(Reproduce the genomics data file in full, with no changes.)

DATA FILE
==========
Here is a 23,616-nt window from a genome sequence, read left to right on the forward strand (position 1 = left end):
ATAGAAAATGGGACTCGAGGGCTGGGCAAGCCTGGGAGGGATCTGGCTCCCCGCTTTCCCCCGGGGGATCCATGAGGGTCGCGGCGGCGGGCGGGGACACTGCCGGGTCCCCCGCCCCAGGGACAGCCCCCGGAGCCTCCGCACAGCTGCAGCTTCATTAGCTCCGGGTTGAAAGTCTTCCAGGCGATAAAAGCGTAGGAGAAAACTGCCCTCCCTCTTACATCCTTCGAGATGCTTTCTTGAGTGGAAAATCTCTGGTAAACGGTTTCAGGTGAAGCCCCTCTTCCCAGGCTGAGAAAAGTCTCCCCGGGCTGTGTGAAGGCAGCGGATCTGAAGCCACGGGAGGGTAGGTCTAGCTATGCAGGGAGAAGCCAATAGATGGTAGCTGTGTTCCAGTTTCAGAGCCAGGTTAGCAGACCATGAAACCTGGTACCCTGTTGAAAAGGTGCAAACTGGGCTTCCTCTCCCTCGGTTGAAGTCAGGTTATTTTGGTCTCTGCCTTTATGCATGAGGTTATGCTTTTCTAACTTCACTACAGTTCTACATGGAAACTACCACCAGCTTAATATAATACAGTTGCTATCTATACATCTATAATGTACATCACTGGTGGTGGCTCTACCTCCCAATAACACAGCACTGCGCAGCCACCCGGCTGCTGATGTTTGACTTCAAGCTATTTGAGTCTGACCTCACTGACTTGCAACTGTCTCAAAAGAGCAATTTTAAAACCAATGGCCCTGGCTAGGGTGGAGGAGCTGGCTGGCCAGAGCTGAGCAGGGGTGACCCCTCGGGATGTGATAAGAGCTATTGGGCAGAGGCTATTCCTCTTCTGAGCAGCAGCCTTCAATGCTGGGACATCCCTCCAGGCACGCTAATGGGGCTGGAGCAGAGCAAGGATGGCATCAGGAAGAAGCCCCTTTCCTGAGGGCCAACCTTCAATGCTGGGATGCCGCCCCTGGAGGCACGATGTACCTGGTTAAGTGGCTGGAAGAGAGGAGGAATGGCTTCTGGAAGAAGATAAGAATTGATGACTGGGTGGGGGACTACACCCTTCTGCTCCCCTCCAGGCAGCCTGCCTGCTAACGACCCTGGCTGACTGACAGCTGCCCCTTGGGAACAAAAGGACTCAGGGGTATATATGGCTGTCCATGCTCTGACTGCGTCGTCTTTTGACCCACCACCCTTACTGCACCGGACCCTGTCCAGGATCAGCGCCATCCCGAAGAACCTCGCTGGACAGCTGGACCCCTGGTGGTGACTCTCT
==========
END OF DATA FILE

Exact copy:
Here is a 23,616-nt window from a genome sequence, read left to right on the forward strand (position 1 = left end):
ATAGAAAATGGGACTCGAGGGCTGGGCAAGCCTGGGAGGGATCTGGCTCCCCGCTTTCCCCCGGGGGATCCATGAGGGTCGCGGCGGCGGGCGGGGACACTGCCGGGTCCCCCGCCCCAGGGACAGCCCCCGGAGCCTCCGCACAGCTGCAGCTTCATTAGCTCCGGGTTGAAAGTCTTCCAGGCGATAAAAGCGTAGGAGAAAACTGCCCTCCCTCTTACATCCTTCGAGATGCTTTCTTGAGTGGAAAATCTCTGGTAAACGGTTTCAGGTGAAGCCCCTCTTCCCAGGCTGAGAAAAGTCTCCCCGGGCTGTGTGAAGGCAGCGGATCTGAAGCCACGGGAGGGTAGGTCTAGCTATGCAGGGAGAAGCCAATAGATGGTAGCTGTGTTCCAGTTTCAGAGCCAGGTTAGCAGACCATGAAACCTGGTACCCTGTTGAAAAGGTGCAAACTGGGCTTCCTCTCCCTCGGTTGAAGTCAGGTTATTTTGGTCTCTGCCTTTATGCATGAGGTTATGCTTTTCTAACTTCACTACAGTTCTACATGGAAACTACCACCAGCTTAATATAATACAGTTGCTATCTATACATCTATAATGTACATCACTGGTGGTGGCTCTACCTCCCAATAACACAGCACTGCGCAGCCACCCGGCTGCTGATGTTTGACTTCAAGCTATTTGAGTCTGACCTCACTGACTTGCAACTGTCTCAAAAGAGCAATTTTAAAACCAATGGCCCTGGCTAGGGTGGAGGAGCTGGCTGGCCAGAGCTGAGCAGGGGTGACCCCTCGGGATGTGATAAGAGCTATTGGGCAGAGGCTATTCCTCTTCTGAGCAGCAGCCTTCAATGCTGGGACATCCCTCCAGGCACGCTAATGGGGCTGGAGCAGAGCAAGGATGGCATCAGGAAGAAGCCCCTTTCCTGAGGGCCAACCTTCAATGCTGGGATGCCGCCCCTGGAGGCACGATGTACCTGGTTAAGTGGCTGGAAGAGAGGAGGAATGGCTTCTGGAAGAAGATAAGAATTGATGACTGGGTGGGGGACTACACCCTTCTGCTCCCCTCCAGGCAGCCTGCCTGCTAACGACCCTGGCTGACTGACAGCTGCCCCTTGGGAACAAAAGGACTCAGGGGTATATATGGCTGTCCATGCTCTGACTGCGTCGTCTTTTGACCCACCACCCTTACTGCACCGGACCCTGTCCAGGATCAGCGCCATCCCGAAGAACCTCGCTGGACAGCTGGACCCCTGGTGGTGACTCTCT